The name Bezalel was adopted by the artist Boris Schatz for the School of Arts and Crafts he founded in Israel in 1906, and Rav Kook wrote a touching letter in support of its creation. He saw the renaissance of art in the Holy Land as a symbol of the regeneration of the Jewish people in its own land, landscape and birthplace. Judaism in the Diaspora, removed from a natural connection with its own historic environment, was inevitably cerebral and spiritual, “alienated.”

 

Posted on: February 29th, 2012

JudaismParsha

There is a deeper message in Parshat Tetzaveh - the principle of the separation of powers, which opposes the concentration of leadership into one person or institution. All human authority needs checks and balances if it is not to become corrupt. In particular, political and religious leadership (keter malchut and keter kehunah) should never be combined. Moses wore the crowns of political and prophetic leadership, Aaron that of priesthood. The division allowed each to be a check on the other.

 

Posted on: February 22nd, 2012

JudaismParsha

It is not what G-d does for us that transforms us, but rather what we do for G-d. A free society is best symbolized by the Tabernacle. It is the home we build together. It is only by becoming builders that we turn from subjects to citizens. We have to earn our freedom by what we give. It cannot be given to us as an unearned gift.

 

Posted on: February 15th, 2012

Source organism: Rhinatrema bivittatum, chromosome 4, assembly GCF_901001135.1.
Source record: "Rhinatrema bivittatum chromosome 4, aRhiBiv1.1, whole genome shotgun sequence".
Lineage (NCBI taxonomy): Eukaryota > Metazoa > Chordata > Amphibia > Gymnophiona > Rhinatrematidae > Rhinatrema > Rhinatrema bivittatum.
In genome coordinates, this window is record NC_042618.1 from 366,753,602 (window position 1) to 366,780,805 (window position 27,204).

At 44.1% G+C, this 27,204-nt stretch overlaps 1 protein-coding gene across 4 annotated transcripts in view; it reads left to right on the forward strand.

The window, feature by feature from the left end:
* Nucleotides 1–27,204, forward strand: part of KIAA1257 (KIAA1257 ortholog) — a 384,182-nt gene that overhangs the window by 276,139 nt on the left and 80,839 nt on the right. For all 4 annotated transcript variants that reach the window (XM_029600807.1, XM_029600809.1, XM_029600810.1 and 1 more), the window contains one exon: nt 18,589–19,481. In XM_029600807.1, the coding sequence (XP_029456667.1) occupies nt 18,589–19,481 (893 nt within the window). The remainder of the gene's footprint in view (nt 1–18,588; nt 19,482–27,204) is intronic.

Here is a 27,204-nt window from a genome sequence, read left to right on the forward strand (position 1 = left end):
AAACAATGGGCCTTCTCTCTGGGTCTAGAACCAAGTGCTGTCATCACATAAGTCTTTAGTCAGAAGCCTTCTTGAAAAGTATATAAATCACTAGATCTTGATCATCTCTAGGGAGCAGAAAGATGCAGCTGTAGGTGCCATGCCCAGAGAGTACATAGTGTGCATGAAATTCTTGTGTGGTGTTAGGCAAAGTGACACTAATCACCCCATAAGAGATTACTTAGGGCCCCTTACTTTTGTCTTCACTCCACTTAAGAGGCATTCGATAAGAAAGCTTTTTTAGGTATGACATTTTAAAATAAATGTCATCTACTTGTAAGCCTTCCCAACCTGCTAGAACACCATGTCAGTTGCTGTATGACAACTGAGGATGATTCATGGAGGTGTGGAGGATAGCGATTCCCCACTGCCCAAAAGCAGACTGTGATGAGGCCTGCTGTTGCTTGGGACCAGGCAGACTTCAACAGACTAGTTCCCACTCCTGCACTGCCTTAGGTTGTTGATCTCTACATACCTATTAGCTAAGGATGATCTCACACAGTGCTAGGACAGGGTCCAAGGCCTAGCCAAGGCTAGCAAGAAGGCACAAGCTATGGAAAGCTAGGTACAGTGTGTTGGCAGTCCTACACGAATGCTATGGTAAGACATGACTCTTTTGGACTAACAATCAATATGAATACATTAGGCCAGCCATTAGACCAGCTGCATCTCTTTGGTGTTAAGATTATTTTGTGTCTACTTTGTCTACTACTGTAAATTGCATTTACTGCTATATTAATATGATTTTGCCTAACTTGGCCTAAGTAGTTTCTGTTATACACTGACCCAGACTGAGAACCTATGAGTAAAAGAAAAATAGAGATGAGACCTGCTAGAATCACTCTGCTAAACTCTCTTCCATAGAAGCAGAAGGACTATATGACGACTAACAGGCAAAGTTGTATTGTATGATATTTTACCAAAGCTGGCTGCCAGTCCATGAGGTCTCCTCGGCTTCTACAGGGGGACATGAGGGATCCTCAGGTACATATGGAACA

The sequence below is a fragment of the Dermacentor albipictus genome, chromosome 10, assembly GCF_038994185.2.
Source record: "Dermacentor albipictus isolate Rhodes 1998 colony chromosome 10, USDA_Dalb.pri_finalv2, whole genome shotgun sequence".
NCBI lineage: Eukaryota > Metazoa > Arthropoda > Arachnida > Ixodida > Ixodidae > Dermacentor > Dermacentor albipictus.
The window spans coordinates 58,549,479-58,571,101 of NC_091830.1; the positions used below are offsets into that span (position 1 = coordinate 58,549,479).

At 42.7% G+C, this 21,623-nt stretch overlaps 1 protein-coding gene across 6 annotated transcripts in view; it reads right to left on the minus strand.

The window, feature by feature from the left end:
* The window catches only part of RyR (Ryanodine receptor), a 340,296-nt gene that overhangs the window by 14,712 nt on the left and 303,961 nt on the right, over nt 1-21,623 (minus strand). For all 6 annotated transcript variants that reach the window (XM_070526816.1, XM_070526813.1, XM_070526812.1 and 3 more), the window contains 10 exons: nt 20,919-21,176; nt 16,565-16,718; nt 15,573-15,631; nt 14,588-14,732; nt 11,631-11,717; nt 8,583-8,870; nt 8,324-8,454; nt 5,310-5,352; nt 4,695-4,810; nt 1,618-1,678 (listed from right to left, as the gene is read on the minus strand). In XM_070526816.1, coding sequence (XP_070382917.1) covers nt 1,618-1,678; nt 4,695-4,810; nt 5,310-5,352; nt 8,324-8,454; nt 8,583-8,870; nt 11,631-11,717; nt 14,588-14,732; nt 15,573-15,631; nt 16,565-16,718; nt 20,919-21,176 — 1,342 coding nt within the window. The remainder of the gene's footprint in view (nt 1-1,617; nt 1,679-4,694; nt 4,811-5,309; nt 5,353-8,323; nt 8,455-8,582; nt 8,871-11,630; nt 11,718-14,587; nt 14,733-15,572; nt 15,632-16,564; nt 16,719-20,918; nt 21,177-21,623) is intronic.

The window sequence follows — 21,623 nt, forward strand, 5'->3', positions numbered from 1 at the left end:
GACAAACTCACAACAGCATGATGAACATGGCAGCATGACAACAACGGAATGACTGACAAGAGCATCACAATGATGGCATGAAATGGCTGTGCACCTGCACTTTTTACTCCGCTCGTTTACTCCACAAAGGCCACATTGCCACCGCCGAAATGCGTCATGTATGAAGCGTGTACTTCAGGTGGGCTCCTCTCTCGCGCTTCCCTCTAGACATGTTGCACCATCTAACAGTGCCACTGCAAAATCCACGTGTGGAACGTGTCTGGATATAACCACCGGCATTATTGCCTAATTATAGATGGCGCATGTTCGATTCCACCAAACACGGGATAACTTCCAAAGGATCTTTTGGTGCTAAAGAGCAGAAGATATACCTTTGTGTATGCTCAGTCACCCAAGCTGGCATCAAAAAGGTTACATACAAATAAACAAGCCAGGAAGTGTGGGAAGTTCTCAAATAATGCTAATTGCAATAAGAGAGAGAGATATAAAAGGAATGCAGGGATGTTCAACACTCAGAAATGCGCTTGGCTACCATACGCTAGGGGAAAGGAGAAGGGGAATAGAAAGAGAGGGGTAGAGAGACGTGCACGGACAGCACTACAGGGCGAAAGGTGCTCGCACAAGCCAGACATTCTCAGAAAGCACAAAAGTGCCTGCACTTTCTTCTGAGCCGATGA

Judaism

First in Parshat Yitro there were the Asseret Hadibrot (the Ten Utterances, or general principles). Now in Parshat Mishpatim come the details.

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Posted on: February 2nd, 2012

JudaismParsha

In September 2010, BBC, Reuters and other news agencies reported on a sensational scientific discovery. Researchers at the U.S. National Center for Atmospheric Research and the University of Colorado showed through computer simulation how the division of the Red Sea might have taken place.

Pyramids
 

Posted on: January 26th, 2012

Judaism

There is a fascinating moment in the unfolding story of the plagues that should make us stop and take notice. Seven plagues have now struck Egypt.

 

Posted on: January 20th, 2012

JudaismParsha

The parshah of Va’eira begins with some fateful words. It would not be too much to say that they changed the course of history because they changed the way people thought about history. In fact, they gave birth to the very idea of history. Listen to the words: